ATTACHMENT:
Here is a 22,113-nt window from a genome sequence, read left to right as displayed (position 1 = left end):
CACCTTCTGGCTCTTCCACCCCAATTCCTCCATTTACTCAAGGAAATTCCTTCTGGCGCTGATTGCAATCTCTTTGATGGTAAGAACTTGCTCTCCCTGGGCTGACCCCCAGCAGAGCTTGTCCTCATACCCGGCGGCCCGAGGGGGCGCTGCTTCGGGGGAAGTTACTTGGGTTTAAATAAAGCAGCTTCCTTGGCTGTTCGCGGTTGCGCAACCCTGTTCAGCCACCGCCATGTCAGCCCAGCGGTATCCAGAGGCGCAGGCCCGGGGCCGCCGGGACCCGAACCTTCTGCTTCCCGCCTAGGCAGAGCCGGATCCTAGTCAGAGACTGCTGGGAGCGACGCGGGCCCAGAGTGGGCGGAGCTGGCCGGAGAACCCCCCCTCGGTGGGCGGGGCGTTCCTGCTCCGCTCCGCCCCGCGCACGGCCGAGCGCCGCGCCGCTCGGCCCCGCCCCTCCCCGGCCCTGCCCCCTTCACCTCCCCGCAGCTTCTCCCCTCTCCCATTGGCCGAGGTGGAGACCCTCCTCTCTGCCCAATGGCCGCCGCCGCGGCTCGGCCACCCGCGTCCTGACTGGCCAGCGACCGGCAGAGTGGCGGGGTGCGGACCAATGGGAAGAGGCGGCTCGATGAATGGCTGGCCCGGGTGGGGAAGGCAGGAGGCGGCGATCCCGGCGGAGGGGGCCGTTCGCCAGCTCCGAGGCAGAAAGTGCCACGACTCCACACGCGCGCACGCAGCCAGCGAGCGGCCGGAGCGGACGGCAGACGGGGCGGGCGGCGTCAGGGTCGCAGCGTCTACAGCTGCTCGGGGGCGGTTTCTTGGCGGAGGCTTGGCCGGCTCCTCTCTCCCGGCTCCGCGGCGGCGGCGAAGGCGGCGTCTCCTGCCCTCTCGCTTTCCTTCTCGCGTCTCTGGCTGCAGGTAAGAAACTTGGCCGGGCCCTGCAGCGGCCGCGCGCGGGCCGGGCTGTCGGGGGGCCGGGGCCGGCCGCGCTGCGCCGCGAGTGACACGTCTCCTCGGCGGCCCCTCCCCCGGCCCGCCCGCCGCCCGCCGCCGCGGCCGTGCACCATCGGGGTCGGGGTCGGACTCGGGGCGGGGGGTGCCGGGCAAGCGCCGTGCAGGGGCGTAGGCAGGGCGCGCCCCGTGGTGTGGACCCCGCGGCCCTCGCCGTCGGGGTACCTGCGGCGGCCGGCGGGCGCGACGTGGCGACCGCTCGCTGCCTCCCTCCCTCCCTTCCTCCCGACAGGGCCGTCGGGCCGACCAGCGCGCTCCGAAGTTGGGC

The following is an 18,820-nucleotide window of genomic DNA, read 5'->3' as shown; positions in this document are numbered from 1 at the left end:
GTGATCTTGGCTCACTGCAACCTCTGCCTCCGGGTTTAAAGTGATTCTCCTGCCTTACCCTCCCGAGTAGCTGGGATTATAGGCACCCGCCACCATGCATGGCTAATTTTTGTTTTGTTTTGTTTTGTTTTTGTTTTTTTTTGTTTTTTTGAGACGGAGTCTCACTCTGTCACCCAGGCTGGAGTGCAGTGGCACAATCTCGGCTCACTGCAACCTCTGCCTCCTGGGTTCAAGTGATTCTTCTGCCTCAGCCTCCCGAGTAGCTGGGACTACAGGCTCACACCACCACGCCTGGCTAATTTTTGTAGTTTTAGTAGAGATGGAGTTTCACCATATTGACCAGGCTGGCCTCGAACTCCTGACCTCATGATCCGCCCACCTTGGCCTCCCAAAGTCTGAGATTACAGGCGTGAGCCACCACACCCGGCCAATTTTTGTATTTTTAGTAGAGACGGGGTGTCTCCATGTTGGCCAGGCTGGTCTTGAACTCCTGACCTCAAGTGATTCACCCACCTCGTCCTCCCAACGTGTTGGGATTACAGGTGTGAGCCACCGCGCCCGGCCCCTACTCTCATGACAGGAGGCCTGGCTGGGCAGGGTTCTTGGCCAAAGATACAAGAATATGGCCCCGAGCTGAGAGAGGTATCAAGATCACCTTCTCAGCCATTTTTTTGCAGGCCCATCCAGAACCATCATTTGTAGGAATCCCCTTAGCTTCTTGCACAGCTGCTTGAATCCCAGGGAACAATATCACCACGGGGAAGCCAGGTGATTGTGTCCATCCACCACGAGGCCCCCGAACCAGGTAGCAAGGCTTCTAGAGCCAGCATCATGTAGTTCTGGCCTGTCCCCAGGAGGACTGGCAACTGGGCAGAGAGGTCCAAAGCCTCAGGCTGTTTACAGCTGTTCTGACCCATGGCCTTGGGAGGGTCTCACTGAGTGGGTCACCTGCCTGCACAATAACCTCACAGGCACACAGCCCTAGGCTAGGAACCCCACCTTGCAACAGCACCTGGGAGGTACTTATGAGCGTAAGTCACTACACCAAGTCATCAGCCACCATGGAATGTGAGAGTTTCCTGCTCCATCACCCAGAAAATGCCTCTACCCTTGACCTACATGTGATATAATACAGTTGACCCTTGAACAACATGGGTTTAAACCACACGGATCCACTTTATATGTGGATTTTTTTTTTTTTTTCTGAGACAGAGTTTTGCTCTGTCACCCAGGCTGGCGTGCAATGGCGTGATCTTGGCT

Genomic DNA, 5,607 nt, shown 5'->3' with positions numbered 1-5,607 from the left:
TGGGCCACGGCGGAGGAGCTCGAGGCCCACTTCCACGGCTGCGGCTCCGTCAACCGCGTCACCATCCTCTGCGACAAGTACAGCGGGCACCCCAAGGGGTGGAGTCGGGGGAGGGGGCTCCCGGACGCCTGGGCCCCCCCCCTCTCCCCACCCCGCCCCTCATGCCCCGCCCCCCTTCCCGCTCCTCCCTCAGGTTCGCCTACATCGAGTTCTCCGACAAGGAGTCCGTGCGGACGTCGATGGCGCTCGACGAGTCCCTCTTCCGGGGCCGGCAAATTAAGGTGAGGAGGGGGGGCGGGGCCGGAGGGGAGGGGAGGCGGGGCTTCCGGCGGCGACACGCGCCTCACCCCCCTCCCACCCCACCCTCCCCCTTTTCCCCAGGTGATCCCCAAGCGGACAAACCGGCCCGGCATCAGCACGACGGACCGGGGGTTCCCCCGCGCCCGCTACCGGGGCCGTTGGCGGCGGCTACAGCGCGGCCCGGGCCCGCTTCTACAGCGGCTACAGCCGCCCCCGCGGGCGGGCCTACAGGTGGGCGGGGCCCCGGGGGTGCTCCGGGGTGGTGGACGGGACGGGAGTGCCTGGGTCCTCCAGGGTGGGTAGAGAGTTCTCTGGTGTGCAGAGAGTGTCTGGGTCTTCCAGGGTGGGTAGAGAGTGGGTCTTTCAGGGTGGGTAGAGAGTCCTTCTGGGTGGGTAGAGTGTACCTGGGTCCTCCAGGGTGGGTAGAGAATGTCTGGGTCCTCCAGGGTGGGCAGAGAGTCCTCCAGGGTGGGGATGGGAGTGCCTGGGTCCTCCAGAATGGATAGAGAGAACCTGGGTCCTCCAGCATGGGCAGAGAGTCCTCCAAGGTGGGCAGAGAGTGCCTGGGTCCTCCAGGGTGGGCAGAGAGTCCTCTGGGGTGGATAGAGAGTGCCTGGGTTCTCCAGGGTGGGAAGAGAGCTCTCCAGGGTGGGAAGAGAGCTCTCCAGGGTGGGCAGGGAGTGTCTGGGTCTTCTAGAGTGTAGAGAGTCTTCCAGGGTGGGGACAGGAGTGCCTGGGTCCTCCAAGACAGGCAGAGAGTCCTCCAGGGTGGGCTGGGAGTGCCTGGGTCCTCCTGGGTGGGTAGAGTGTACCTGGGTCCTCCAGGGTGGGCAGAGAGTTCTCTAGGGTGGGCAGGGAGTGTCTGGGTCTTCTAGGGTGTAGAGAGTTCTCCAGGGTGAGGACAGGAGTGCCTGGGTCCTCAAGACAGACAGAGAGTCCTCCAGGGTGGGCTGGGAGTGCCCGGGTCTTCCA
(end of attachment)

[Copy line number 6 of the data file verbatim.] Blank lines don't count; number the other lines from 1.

TGGGCCACGGCGGAGGAGCTCGAGGCCCACTTCCACGGCTGCGGCTCCGTCAACCGCGTCACCATCCTCTGCGACAAGTACAGCGGGCACCCCAAGGGGTGGAGTCGGGGGAGGGGGCTCCCGGACGCCTGGGCCCCCCCCCTCTCCCCACCCCGCCCCTCATGCCCCGCCCCCCTTCCCGCTCCTCCCTCAGGTTCGCCTACATCGAGTTCTCCGACAAGGAGTCCGTGCGGACGTCGATGGCGCTCGACGAGTCCCTCTTCCGGGGCCGGCAAATTAAGGTGAGGAGGGGGGGCGGGGCCGGAGGGGAGGGGAGGCGGGGCTTCCGGCGGCGACACGCGCCTCACCCCCCTCCCACCCCACCCTCCCCCTTTTCCCCAGGTGATCCCCAAGCGGACAAACCGGCCCGGCATCAGCACGACGGACCGGGGGTTCCCCCGCGCCCGCTACCGGGGCCGTTGGCGGCGGCTACAGCGCGGCCCGGGCCCGCTTCTACAGCGGCTACAGCCGCCCCCGCGGGCGGGCCTACAGGTGGGCGGGGCCCCGGGGGTGCTCCGGGGTGGTGGACGGGACGGGAGTGCCTGGGTCCTCCAGGGTGGGTAGAGAGTTCTCTGGTGTGCAGAGAGTGTCTGGGTCTTCCAGGGTGGGTAGAGAGTGGGTCTTTCAGGGTGGGTAGAGAGTCCTTCTGGGTGGGTAGAGTGTACCTGGGTCCTCCAGGGTGGGTAGAGAATGTCTGGGTCCTCCAGGGTGGGCAGAGAGTCCTCCAGGGTGGGGATGGGAGTGCCTGGGTCCTCCAGAATGGATAGAGAGAACCTGGGTCCTCCAGCATGGGCAGAGAGTCCTCCAAGGTGGGCAGAGAGTGCCTGGGTCCTCCAGGGTGGGCAGAGAGTCCTCTGGGGTGGATAGAGAGTGCCTGGGTTCTCCAGGGTGGGAAGAGAGCTCTCCAGGGTGGGAAGAGAGCTCTCCAGGGTGGGCAGGGAGTGTCTGGGTCTTCTAGAGTGTAGAGAGTCTTCCAGGGTGGGGACAGGAGTGCCTGGGTCCTCCAAGACAGGCAGAGAGTCCTCCAGGGTGGGCTGGGAGTGCCTGGGTCCTCCTGGGTGGGTAGAGTGTACCTGGGTCCTCCAGGGTGGGCAGAGAGTTCTCTAGGGTGGGCAGGGAGTGTCTGGGTCTTCTAGGGTGTAGAGAGTTCTCCAGGGTGAGGACAGGAGTGCCTGGGTCCTCAAGACAGACAGAGAGTCCTCCAGGGTGGGCTGGGAGTGCCCGGGTCTTCCA